Tomorrow is World Backup Day, a new annual celebration of the joys of backing up your data. Okay, I admit, there’s rarely much joy involved in backing up, but it is important to think about before you lose all of your documents, images, videos and other important data to tragedy or theft.
Backing up an Android phone or tablet isn’t that hard and can even happen automatically in the background. A caveat: unless you root your phone, there’s no way to back up absolutely everything (like app data). However, there is a way to back up your apps, SMS history, settings, and even your Home screens.
(Related: Backup Your iPhone and iPad Automatically)
It’s also a good idea to remember that if your data is backed up only in one place, it’s not fully backed up. Take advantage of more than one of free and inexpensive backup options listed below.
Back Up Android Apps and System Settings
Android’s Built-In Backup and Restore
Under Settings > Privacy you’ll find Android’s built-in backup and restore utility, usually in the form of check boxes next to “Back up my data” and “Automatic restore” or similar language.
Your Google account already keeps track of the apps you install — paid and free — but this utility takes things a step further. It will also store application settings and data so that if you lose or upgrade your device Android can download and install the apps without any input from you.
While this utility usually restores all apps whether the settings and data from the apps also restores depends on whether the developer coded their app properly. In my experience, the apps don’t always restore completely every time.
In addition to apps, the utility also saves your current settings and Wi-Fi passwords.
I suggest turning this option on because it’s a free and easy way to back up and can make switching to a new device easier.
Android’s backup and restore doesn’t deal with text messages, Home screen configurations, or your call log. That’s why I also use the handy MyBackup app. With this you can back up a long list of settings and all of your apps.
Note: if you have a rooted phone you can back up apps + data. Sadly, if you’re not rooted, MyBackup can only back up the apps and not their associated settings.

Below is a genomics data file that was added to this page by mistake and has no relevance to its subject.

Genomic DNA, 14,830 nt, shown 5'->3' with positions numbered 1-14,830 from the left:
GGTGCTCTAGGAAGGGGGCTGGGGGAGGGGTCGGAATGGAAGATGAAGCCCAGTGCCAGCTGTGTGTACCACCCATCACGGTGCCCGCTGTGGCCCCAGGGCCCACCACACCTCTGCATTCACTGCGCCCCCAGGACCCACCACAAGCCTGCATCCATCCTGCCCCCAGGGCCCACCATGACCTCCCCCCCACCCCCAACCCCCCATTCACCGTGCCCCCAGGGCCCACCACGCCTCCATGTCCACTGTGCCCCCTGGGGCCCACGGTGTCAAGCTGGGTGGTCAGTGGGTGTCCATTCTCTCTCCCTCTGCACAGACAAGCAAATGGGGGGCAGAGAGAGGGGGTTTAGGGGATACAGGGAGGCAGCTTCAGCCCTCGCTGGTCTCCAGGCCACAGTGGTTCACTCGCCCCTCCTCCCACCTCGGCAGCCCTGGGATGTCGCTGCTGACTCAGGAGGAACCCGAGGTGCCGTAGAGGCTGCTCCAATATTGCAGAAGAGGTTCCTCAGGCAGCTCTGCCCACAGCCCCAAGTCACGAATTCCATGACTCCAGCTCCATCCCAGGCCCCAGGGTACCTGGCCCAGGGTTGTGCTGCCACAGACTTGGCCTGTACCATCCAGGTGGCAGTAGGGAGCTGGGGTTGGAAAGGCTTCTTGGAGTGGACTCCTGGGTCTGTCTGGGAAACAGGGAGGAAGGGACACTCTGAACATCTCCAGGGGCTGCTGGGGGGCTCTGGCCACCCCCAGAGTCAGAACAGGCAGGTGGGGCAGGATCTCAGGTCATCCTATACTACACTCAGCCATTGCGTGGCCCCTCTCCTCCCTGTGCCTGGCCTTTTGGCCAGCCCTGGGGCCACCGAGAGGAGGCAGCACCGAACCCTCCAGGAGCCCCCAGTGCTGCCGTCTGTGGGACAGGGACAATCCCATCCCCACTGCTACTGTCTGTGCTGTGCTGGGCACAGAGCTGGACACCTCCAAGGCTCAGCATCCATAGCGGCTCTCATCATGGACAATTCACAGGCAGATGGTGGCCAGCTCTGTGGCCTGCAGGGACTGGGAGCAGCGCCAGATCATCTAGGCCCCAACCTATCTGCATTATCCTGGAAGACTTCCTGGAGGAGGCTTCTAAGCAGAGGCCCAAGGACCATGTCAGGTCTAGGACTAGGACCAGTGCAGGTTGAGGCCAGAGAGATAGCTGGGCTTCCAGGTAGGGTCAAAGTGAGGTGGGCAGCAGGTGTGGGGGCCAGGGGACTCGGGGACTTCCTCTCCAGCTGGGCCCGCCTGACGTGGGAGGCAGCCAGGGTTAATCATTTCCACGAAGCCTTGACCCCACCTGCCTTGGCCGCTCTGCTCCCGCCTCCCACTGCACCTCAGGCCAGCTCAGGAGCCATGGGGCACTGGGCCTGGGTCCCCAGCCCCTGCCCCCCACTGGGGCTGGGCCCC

The free MyBackup app will work on one device, but I suggest springing for the $4.99 Pro version in case your phone or tablet is stolen, lost, or breaks beyond repair and you want to restore to a different device. Here’s how to get started.
Step 1: Download and install MyBackup or MyBackup Pro from the Google Play Store. When you first open it the app will ask you to set a password and an email address. This allows you to access and manage backups stored online.
Step 2: Tap the Backup button and then Applications & Media. The app will give you a choice of Local (internal storage/SD card) or Online. Choose Online.
Step 3: On the next screen tap the checkbox next to “Select All” for Apps. Leave the Photos for now, we’ll use something else to back those up. Tap Ok.
Step 4: Choose a backup name or go with the one auto-generated by the app.
The backup can take several minutes to complete, especially if you have a lot of apps.
Step 5: Once done, the app will show a backup summary including a long PIN that you’ll need if you restore from this backup. The easiest way to keep track of it is to tap Email my PIN and have it sent to secure email address.
Step 6: On MyBackup’s main screen tap Backup again and choose Data. Again, choose Online.
Step 7: You’ll see a list of data available for backup including Call Log, SMS and MMS, Settings, Home screens, Alarms, Playlists, and more. Check off what you want to keep then click Ok.
Step 8: Choose a backup name or go with the one auto-generated by the app.
Step 9: Email the PIN to yourself.
To create a redundant backup on your SD card (that you can sync with DropBox or SugarSync), go through the steps above again but choose Local instead of Online. Pay attention to where the app says it will place the file. It’s usually a folder on the SD card called backpro.